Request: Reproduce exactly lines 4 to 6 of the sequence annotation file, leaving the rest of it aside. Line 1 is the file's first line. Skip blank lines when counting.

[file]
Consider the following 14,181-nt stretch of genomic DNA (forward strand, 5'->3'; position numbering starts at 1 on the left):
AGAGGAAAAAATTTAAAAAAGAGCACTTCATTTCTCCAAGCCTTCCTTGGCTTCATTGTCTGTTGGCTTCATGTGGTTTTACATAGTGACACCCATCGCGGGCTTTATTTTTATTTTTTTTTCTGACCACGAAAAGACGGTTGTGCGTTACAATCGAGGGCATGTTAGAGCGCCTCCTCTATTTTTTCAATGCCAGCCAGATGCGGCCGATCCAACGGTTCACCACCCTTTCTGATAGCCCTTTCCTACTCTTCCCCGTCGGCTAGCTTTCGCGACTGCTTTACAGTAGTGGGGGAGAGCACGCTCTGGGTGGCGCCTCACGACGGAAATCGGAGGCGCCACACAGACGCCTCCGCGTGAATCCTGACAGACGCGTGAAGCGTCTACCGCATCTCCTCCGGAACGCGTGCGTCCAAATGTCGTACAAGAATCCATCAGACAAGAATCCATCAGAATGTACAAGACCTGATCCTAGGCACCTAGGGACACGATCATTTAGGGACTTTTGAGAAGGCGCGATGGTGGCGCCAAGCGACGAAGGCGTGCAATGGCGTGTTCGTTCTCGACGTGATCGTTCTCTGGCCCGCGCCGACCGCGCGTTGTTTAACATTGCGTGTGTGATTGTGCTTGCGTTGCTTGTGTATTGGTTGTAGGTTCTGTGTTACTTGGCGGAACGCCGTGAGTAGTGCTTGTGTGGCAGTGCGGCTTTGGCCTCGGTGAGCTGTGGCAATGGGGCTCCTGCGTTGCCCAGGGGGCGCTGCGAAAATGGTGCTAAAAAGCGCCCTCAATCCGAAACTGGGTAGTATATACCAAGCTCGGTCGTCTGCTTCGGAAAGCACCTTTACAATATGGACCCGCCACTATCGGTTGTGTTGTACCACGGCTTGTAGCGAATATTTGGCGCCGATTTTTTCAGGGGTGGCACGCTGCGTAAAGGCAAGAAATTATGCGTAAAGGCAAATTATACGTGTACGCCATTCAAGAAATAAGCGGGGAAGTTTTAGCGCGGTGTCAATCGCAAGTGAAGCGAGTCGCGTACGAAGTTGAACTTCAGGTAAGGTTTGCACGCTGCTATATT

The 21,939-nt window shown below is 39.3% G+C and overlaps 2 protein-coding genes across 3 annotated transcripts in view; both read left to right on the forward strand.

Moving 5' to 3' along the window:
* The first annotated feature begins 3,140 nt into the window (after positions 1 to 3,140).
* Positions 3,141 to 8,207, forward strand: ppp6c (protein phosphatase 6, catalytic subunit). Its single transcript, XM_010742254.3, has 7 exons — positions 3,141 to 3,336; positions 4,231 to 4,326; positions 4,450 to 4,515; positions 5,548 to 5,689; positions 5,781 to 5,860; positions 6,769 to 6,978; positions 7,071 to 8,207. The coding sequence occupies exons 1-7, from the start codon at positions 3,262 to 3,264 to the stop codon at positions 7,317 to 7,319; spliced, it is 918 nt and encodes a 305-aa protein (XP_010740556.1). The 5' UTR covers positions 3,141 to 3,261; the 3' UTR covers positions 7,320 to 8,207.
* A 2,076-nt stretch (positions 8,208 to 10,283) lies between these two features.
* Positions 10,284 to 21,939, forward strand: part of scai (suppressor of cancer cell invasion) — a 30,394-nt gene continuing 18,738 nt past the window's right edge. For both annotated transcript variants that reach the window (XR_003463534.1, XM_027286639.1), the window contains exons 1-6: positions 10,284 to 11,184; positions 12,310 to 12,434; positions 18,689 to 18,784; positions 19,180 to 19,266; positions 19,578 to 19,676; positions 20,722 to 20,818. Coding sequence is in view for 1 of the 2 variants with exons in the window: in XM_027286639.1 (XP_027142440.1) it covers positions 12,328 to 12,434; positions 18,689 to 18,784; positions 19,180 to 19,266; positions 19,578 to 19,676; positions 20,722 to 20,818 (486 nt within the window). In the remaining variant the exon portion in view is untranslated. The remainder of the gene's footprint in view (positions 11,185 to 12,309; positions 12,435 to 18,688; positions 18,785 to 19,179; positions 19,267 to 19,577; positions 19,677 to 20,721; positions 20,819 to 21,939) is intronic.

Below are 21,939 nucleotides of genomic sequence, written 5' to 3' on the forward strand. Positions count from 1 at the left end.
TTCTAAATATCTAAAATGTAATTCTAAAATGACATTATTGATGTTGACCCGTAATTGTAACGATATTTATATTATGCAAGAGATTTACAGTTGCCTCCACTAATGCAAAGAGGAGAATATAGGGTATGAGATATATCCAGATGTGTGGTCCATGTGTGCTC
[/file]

Moving 5' to 3' along the window:
* The first annotated feature begins 3,140 nt into the window (after positions 1 to 3,140).
* Positions 3,141 to 8,207, forward strand: ppp6c (protein phosphatase 6, catalytic subunit). Its single transcript, XM_010742254.3, has 7 exons — positions 3,141 to 3,336; positions 4,231 to 4,326; positions 4,450 to 4,515; positions 5,548 to 5,689; positions 5,781 to 5,860; positions 6,769 to 6,978; positions 7,071 to 8,207. The coding sequence occupies exons 1-7, from the start codon at positions 3,262 to 3,264 to the stop codon at positions 7,317 to 7,319; spliced, it is 918 nt and encodes a 305-aa protein (XP_010740556.1). The 5' UTR covers positions 3,141 to 3,261; the 3' UTR covers positions 7,320 to 8,207.